Noise: The Invisible Hazard

  • Baker, David E.

Farm workers experience one of the highest rates of hearing loss among all occupations. This is caused in part by the many potential sources of loud noise on the farm: tractors, combines, grinders, choppers, shotguns, conveyors, grain dryers, chain saws, etc. Prolonged exposure to excessive noise can cause permanent hearing losses unless noise control measures are taken.


 The human ear is composed of three major sections: the external, middle and inner ear (see Figure 1). Each section has a specific function in the hearing process.

The middle ear consists of three tiny bones, or ossicles, that are suspended in an air-filled space. They connect the eardrum to the inner ear, which is embedded in the skull. The ossicles function as a mechanical lever system that delivers sound from the ear canal to the inner ear. Noise does not affect the middle ear unless there is an impact sound or pressure so great that it dislodges or fractures the ossicles.

The inner ear, or cochlea, is susceptible to damage from continued exposure to high-level noise. The cochlea (Latin term meaning snail shell) is a fluid-filled hydraulic system driven by the piston action of the last ossicle. The vibrating motion of the ossicle produces a wave motion in a membrane that runs the full length of the cochlea. If the vibrations are fast (high-frequency sound), the membrane has its greatest motion at the base of the cochlea near the vibrating ossicle. If the vibrations are slow (low-frequency sound), the maximum membrane motion occurs at the tip, or apex, of the cochlea.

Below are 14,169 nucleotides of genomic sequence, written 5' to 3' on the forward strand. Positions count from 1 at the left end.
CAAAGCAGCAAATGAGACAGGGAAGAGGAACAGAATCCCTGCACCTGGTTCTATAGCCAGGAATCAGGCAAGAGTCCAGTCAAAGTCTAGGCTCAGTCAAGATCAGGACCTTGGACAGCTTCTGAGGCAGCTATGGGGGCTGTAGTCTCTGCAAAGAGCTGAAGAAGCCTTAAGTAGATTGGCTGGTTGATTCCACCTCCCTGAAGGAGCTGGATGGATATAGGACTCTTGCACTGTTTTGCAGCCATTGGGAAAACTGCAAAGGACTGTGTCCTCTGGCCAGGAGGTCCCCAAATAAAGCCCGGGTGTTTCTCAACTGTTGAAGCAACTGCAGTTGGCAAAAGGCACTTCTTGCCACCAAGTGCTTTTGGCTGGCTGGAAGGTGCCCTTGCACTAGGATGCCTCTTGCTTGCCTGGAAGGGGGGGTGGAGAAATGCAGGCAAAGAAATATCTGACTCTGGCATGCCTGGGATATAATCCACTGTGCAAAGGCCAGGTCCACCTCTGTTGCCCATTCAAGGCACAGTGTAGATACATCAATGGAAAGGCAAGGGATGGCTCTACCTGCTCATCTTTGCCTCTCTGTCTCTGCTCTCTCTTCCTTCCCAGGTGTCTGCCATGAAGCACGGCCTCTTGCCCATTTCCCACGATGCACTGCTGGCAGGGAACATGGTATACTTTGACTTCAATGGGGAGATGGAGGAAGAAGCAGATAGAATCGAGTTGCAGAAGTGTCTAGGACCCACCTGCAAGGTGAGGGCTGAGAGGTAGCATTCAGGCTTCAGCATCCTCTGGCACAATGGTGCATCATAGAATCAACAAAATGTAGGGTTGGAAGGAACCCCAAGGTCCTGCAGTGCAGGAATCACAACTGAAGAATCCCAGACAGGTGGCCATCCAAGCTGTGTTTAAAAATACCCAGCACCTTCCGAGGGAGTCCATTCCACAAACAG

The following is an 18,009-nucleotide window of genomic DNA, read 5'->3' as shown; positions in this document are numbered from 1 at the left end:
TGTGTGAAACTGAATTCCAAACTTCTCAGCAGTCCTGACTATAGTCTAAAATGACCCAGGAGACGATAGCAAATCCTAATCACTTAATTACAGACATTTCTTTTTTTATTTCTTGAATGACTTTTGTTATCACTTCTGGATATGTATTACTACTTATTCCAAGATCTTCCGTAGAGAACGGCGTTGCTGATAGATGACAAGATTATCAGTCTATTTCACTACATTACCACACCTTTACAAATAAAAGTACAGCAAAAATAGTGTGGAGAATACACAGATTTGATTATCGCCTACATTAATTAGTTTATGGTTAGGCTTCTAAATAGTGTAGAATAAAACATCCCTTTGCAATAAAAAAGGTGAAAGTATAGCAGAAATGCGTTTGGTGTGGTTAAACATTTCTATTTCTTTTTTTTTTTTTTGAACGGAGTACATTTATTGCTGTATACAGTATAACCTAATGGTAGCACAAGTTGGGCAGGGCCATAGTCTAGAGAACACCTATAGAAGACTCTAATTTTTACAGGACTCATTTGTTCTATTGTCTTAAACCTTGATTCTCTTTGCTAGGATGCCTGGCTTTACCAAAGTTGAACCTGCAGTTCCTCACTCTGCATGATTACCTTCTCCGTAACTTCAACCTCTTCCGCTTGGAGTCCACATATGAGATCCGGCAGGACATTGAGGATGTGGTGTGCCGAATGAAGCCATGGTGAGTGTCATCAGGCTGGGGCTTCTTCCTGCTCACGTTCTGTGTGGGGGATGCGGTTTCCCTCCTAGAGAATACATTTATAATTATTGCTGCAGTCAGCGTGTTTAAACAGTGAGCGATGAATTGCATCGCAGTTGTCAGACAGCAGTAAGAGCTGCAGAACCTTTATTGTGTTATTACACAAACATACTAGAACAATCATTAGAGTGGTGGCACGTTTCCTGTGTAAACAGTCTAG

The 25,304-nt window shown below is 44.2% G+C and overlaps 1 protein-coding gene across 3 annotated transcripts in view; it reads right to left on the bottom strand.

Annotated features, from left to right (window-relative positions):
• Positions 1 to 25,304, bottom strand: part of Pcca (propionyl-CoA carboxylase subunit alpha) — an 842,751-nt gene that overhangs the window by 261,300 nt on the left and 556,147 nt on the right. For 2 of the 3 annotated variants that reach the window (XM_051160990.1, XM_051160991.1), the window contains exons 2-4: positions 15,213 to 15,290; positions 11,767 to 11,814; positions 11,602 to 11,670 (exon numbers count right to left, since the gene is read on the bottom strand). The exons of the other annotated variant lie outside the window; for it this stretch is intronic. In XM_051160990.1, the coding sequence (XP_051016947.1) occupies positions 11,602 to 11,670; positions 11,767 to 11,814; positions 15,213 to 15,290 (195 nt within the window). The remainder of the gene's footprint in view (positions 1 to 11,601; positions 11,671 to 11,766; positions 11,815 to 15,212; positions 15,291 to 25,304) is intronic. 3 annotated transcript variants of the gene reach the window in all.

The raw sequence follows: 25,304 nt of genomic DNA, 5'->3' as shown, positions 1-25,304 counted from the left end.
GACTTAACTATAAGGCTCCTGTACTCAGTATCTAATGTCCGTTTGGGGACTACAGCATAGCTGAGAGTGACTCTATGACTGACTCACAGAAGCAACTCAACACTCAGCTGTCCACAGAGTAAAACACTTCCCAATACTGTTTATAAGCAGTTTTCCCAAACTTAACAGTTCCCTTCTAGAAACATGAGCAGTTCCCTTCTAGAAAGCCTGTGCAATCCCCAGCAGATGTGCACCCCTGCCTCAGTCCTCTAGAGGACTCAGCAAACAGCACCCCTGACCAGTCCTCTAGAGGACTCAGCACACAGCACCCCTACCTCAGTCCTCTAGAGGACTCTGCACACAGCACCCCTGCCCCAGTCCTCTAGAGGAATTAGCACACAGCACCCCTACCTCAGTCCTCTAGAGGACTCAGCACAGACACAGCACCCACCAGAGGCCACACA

Situated on top of the moving membrane are thousands of small hair-like structures with nerves connected to each hair cell. When a hair cell is bent because of membrane motion, the nerve fires and the message is transmitted to the brain. Hair cells near the base transmit information about high-frequency or high-pitch sound, while those at the apex provide information about low-pitch sound.

If the hair cells in a particular region of the cochlea are destroyed, the nerves will not fire and the brain will not receive any information. If part of the hair cells are destroyed, the brain may receive a distorted message that it cannot interpret.

The whole cochlea is smaller than a dime and is embedded in the hardest bone in the body. When the microscopic structures are damaged, there is no way to repair them to restore reasonable hearing.

Typically, hair cells are damaged or destroyed when their supporting structures are overworked. With continued exposure to high-level noise, the membrane motion is great and the cells that support the hair cells swell. Eventually, they rupture and the hair is destroyed or damaged. Only a few hair cells may be lost at a time, but with repeated exposure over days, months and years, the cumulative effect can be substantial.